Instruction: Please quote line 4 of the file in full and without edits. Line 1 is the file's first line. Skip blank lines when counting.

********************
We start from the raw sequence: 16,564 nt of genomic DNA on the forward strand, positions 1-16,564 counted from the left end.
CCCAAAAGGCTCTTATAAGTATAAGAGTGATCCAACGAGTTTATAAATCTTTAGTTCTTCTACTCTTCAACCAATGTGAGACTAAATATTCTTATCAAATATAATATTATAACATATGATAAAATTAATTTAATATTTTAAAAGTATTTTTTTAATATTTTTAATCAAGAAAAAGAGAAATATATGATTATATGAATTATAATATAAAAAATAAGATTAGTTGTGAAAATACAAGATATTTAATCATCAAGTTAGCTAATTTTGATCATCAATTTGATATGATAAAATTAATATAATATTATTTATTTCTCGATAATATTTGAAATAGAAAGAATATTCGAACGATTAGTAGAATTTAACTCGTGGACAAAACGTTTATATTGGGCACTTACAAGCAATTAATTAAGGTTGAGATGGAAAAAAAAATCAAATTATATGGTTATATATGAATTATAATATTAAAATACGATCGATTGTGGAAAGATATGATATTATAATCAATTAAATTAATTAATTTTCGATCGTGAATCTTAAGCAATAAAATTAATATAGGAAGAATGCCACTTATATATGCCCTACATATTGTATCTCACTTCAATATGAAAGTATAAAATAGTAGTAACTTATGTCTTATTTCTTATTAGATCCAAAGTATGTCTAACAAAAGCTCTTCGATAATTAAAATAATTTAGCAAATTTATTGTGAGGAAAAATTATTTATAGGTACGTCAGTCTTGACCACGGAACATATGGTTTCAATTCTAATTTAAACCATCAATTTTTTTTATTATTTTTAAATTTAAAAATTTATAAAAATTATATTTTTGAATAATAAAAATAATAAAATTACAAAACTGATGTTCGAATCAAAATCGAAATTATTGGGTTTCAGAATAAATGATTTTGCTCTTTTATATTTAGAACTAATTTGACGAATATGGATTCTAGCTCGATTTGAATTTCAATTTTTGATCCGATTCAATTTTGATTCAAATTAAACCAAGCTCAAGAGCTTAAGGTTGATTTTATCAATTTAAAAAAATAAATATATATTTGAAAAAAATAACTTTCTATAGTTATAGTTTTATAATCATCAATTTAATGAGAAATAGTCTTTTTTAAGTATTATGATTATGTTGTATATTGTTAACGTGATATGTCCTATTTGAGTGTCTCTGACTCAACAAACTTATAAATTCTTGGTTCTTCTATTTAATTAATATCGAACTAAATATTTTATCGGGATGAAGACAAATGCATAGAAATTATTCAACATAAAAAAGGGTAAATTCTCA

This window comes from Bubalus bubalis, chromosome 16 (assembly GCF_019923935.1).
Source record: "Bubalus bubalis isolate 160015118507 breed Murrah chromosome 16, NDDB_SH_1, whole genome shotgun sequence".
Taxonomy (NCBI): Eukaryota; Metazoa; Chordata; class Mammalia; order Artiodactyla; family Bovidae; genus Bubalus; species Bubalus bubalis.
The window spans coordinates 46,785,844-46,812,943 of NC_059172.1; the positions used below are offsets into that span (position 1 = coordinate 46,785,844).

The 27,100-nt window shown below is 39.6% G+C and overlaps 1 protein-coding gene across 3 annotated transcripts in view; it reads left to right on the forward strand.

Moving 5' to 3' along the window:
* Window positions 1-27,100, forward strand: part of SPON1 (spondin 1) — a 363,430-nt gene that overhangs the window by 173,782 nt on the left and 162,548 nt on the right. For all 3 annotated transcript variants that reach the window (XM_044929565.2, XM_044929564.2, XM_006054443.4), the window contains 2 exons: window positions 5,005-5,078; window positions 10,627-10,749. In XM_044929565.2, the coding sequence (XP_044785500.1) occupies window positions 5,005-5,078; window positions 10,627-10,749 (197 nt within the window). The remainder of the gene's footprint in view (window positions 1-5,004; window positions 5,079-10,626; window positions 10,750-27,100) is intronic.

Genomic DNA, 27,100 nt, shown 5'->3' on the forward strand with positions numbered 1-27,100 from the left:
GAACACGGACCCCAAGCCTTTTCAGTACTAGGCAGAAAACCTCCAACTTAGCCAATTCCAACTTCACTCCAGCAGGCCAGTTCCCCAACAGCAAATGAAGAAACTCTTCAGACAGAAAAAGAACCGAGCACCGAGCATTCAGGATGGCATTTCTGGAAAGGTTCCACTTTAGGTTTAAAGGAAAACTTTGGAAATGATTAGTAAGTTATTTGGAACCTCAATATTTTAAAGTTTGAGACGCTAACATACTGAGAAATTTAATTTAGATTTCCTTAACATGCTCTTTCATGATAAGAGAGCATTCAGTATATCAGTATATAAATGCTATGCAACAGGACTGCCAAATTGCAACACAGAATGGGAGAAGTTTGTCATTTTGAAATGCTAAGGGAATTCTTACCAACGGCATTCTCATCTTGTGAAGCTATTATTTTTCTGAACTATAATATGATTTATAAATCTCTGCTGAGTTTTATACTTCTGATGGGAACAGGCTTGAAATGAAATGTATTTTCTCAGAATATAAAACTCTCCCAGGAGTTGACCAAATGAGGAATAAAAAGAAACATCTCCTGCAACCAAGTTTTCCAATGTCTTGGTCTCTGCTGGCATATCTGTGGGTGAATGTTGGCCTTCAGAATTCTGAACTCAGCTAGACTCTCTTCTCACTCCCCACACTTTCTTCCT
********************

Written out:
Source record: "Bubalus bubalis isolate 160015118507 breed Murrah chromosome 16, NDDB_SH_1, whole genome shotgun sequence".